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With regards to stress, a quick flick through some Sanskrit verses of the Bhagavad-gita immediately reveal three common reasons why our consciousness diverges into this uncomfortable emotional state:
Regulation – Gita insights (Chapter 6, Verse 17) reveal that regulated habits of eating, sleeping, work and recreation counteract all physical and mental pain. An imbalanced lifestyle blinds us from knowing our limits, drawing us into dangerous territory that we can’t navigate. Pushing beyond one’s comfort zone and venturing into the unknown is admirable, but too much irregularity will begin ‘bending’ and eventually end-up ‘breaking’ you. Be dynamic and daring, but maintain your balance and strength through regulation.
Expectation – Gita insights (Chapter 2, Verse 47) remind us to perform our duty, but simultaneously remain detached from the results. All said and done, we are not the controller. When we formulate ambitious hopes on what we’ll achieve and how we’ll be seen, we carry a burden of expectation that is unsustainable. It’s commendable to have plans and aspirations and it’s healthy to strive hard for them, but once we’ve tried our best, we must step back, disconnect and remain detached. When ‘plans’ turn into ‘expectations’ we set ourselves up for misery.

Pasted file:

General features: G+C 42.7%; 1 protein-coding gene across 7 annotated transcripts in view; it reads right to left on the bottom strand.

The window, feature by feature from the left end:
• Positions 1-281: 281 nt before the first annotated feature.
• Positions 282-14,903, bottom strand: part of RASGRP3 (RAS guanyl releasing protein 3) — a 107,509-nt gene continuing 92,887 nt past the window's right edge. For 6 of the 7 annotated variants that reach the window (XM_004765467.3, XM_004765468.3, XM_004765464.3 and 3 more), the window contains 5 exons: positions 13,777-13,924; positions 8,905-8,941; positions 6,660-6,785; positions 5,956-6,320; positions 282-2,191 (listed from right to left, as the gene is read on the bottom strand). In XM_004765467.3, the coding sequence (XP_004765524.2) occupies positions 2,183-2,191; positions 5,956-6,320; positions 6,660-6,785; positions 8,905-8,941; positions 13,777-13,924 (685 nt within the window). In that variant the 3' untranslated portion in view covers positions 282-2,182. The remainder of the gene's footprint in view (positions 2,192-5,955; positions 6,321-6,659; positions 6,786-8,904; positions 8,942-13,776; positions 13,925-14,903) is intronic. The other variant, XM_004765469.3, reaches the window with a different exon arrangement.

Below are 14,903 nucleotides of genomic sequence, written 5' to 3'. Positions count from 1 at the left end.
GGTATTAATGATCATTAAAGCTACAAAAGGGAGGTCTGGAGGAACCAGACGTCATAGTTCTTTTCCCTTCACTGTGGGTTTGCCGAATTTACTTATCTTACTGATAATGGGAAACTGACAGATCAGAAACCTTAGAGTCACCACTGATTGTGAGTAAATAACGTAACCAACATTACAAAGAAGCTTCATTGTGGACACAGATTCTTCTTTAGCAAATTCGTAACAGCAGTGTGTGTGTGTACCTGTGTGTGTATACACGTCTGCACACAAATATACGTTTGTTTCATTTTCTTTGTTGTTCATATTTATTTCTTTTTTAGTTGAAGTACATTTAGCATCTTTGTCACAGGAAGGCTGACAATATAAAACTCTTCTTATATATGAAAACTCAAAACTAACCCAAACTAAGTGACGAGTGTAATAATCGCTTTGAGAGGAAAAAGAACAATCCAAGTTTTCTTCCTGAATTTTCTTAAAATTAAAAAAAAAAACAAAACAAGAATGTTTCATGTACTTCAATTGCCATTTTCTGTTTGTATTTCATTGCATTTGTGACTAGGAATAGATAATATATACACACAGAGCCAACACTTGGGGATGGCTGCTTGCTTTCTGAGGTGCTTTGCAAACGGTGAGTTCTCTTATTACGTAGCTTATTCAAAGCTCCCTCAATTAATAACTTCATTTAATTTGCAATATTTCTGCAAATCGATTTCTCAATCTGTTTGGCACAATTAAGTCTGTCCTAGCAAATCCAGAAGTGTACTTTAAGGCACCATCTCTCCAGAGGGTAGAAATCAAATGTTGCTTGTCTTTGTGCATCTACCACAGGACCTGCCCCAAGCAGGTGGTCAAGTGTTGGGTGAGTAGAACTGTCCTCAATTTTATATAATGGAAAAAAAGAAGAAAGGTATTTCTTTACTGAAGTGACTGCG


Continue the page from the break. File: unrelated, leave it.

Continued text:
Competition – Gita insights (Chapter 3, Verse 35) guide us to perform our own dharma (inner calling) instead of someone else’s. Being ourselves is more productive, joyful and sustainable. Unfortunately, we tend to measure our worth by comparing ourselves with others. We forget that we’re on our own path, with our own obstacle course and our own unique calling. Comparison clouds our original thinking and blocks our distinctive contribution. As Albert Einstein said: “Everybody is a genius, but if you judge a fish by its ability to climb a tree, it will live its whole life believing that it is stupid.”
Overcoming stress, then, is quite simple: maintain your regulation, alter your expectation and drop the competition. Sometimes it pays to look back, in order to look forward.
Excerpt from “Tattva2: Old Words Open New Worlds”, available on: books.keshavaswami.com/tattva2
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